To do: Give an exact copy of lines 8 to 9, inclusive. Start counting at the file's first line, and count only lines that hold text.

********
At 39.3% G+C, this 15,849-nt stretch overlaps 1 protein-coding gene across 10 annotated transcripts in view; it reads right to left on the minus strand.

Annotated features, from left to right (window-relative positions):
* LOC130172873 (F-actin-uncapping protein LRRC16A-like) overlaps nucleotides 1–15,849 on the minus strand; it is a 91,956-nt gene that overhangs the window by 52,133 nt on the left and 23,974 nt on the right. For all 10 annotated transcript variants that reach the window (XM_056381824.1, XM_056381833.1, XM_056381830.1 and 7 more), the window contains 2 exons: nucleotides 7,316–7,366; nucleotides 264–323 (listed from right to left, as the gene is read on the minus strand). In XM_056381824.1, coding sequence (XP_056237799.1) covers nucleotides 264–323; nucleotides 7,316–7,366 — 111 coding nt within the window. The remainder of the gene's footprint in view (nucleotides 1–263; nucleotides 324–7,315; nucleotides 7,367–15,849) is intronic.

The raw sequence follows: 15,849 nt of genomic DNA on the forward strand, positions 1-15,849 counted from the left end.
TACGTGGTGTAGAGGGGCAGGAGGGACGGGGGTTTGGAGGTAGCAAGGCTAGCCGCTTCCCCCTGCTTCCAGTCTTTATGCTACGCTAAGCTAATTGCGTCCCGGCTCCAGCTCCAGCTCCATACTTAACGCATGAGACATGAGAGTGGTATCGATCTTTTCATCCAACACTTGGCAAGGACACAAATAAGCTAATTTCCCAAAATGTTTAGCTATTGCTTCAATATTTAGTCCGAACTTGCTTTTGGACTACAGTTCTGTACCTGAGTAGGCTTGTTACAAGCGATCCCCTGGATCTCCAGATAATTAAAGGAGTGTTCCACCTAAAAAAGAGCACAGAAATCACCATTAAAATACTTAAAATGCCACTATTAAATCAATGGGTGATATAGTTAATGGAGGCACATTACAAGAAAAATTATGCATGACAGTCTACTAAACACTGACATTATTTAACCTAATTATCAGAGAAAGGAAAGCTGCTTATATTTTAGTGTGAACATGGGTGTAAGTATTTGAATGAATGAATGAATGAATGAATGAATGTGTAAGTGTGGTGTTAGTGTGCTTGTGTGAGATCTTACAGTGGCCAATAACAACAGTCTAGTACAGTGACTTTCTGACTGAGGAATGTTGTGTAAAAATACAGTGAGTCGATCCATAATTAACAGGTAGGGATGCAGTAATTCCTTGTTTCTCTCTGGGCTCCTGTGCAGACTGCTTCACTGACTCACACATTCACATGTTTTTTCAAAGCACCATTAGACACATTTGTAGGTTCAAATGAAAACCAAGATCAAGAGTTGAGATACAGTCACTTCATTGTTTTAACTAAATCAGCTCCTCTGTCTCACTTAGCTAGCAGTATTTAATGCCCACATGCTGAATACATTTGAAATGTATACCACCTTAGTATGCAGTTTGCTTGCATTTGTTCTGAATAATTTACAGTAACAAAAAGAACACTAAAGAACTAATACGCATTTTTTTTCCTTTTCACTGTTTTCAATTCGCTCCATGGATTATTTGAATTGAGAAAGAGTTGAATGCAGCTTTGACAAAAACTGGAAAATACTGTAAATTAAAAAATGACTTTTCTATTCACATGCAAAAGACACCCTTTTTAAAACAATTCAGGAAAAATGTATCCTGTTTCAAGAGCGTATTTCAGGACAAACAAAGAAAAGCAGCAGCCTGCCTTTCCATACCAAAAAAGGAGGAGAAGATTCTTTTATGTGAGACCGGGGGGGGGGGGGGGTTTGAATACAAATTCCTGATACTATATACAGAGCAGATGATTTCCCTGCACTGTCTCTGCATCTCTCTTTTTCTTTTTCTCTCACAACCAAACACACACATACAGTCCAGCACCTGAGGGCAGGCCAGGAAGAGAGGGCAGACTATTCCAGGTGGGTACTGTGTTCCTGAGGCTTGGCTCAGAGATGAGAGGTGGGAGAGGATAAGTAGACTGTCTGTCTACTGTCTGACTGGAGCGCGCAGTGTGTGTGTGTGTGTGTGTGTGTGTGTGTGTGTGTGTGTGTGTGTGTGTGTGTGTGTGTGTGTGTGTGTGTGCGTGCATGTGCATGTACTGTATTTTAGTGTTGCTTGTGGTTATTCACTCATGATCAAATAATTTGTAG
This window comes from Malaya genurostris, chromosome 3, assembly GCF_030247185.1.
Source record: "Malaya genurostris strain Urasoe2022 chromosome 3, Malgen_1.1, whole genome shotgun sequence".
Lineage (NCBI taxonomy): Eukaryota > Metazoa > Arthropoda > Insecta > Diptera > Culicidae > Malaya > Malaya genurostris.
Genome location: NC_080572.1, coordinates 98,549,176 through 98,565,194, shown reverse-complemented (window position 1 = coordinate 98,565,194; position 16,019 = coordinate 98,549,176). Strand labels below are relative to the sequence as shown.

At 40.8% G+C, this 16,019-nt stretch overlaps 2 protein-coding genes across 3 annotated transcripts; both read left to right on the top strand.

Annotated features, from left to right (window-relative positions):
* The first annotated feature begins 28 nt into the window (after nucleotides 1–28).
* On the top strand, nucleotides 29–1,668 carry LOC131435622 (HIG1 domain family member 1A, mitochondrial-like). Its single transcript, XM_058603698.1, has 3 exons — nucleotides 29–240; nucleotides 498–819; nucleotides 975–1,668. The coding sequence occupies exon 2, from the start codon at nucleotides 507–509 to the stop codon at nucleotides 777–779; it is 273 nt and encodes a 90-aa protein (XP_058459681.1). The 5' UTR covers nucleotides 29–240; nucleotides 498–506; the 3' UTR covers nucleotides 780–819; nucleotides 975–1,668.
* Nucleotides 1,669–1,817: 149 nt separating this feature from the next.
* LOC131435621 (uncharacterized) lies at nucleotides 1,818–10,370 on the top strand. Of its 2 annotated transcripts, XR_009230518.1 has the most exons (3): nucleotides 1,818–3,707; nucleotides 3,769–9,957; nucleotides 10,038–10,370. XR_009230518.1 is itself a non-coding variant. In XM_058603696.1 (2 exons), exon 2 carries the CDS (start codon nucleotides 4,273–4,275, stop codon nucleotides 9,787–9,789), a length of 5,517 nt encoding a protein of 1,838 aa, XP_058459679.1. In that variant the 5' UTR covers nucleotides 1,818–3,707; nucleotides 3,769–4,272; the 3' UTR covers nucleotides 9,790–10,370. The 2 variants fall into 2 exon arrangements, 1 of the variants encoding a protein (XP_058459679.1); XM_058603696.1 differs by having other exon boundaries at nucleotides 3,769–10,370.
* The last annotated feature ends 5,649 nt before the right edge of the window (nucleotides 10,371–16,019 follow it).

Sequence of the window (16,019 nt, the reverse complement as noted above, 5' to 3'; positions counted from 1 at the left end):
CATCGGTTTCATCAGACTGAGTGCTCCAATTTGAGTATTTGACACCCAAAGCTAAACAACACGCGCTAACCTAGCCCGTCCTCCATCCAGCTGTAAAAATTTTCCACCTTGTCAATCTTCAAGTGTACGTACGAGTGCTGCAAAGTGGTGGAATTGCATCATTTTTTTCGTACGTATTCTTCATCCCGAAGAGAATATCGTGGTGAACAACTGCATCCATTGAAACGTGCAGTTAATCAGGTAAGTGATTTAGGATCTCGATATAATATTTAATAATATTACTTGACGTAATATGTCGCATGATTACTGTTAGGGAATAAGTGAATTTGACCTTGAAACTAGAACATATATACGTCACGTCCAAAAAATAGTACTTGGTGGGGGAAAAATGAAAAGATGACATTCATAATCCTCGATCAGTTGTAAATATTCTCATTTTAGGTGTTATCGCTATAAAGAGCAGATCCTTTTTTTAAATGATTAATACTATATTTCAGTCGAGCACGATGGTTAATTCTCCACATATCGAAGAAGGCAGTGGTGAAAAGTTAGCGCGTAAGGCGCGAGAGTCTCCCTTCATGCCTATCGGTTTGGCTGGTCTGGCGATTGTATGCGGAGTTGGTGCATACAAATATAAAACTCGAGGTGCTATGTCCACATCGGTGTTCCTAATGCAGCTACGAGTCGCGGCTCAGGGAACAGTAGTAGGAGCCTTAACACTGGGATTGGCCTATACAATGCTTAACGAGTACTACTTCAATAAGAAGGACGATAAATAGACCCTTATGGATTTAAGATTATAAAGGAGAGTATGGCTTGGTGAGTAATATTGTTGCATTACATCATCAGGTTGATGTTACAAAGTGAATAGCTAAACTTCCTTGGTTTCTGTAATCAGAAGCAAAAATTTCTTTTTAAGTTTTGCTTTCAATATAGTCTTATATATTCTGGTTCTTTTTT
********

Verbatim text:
Lineage (NCBI taxonomy): Eukaryota > Metazoa > Arthropoda > Insecta > Diptera > Culicidae > Malaya > Malaya genurostris.
Genome location: NC_080572.1, coordinates 98,549,176 through 98,565,194, shown reverse-complemented (window position 1 = coordinate 98,565,194; position 16,019 = coordinate 98,549,176). Strand labels below are relative to the sequence as shown.